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5 Written questions

5 Matching questions

  1. Marxism
  2. Humanism (Secular or Modern)
  3. Dualism
  4. Reason
  5. Capitalism
  1. a faculty or power of requiring intelectual knowlege either by direct understanding of first principles or by argument
  2. b view that the world consists of or is explicable as to two fundamental entities such as mind and matter
  3. c economic system in which the means of production and distribution are privately or coorporately owned
  4. d the economic and political theories of Karl Marx and Fredrich Engles that hold human actions and institutions are economicaly determined and that class struggle is neede to create historical change and that capitalism will ultimately be superseeded by communism
  5. e Naturalist philosophy that rejects all things supernatural and relys on reason and science

5 Multiple choice questions

  1. a movement in literature and art during the late 18th Century and early 19th Century that celebrated nature rather than civilizaton (imagination over rationality)
  2. belief in the existence of realities beyond perceptual or intellectual apprehension that is central to being and directly accesable by subjective experience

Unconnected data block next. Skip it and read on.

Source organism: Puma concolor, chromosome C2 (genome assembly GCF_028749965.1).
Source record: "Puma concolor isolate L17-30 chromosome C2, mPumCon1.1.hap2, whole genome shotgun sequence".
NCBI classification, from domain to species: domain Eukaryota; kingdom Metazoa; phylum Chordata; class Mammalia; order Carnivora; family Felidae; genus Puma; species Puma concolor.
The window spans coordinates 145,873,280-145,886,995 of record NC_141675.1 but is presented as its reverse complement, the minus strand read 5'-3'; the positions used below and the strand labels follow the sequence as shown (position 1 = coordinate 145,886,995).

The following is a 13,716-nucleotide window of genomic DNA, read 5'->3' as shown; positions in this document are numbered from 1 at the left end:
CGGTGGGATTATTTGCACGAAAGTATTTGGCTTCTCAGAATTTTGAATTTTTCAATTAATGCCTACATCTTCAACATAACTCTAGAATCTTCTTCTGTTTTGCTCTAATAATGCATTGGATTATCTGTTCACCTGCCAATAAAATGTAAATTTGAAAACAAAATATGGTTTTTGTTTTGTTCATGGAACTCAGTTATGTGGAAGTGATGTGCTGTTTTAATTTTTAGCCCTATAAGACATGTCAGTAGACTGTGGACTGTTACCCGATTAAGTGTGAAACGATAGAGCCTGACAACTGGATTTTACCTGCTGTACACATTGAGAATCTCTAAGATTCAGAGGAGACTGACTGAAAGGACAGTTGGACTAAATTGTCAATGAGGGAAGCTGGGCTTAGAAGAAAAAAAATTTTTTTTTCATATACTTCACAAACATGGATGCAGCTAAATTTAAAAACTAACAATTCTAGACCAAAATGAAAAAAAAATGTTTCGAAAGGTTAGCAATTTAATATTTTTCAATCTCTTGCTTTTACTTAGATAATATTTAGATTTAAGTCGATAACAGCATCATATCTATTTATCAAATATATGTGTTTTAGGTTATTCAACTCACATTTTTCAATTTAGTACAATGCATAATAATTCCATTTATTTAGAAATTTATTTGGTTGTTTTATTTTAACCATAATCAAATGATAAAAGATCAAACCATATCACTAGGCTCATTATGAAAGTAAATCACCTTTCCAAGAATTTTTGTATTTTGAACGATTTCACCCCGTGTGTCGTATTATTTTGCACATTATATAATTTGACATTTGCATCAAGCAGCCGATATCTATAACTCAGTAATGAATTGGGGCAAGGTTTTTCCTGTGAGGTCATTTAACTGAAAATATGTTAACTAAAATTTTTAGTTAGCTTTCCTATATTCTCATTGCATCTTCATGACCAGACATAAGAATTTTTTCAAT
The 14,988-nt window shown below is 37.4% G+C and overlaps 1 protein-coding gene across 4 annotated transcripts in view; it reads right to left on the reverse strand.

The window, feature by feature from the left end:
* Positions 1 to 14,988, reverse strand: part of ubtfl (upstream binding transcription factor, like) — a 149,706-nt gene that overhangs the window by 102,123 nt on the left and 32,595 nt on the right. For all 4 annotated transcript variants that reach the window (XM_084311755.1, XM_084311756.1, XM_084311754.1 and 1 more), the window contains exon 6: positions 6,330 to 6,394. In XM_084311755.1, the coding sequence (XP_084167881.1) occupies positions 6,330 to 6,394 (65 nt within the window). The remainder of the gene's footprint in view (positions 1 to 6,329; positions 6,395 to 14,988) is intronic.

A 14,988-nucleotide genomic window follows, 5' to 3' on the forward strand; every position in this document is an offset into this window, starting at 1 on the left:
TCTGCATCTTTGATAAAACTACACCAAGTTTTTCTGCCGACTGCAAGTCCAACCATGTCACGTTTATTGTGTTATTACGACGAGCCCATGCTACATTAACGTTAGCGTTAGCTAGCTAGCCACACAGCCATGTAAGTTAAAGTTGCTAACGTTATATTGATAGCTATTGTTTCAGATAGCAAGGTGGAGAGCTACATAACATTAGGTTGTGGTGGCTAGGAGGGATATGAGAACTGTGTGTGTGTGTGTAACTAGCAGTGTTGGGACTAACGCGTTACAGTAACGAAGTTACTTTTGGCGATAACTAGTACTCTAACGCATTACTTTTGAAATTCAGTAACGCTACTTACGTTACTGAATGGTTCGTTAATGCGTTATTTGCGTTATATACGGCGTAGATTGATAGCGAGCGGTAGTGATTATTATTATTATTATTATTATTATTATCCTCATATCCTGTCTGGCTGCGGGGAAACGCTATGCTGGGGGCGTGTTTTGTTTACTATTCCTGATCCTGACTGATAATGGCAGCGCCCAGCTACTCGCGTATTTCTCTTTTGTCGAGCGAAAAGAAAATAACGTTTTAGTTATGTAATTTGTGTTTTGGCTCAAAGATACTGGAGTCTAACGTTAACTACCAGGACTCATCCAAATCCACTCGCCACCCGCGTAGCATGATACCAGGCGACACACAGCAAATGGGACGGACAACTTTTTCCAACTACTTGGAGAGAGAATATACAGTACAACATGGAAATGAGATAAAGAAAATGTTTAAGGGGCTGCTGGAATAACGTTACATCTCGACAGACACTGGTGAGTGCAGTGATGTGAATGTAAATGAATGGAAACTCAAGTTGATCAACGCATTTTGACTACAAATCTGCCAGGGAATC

3. principle of or relationship between cause and effect
  4. idea that the exercise of reason, rather than experience, authority, or spiritual revelation provides the primaary basis for knowledge
  5. Nature consists of an unlimited number and variety of atoms

5 True/False questions

  1. Conciencehumanistic revival of classical art, architecture, literature, and learning, that originated in Italy in the 14th Century and later spread throughout Europe

          

  2. Monotheisma disbelief in or denial of the existence of a God or gods

          

  3. Empiricismview that experience especially of senses is the only source of knowledge

          

  4. Renaissancefaculty or power of requiring intelectual knowlege either by direct understanding of first principles or by argument

          

  5. Moral Relatirismbelief that there are no universal standars by which man comesto a moral or ethical understanding of the truth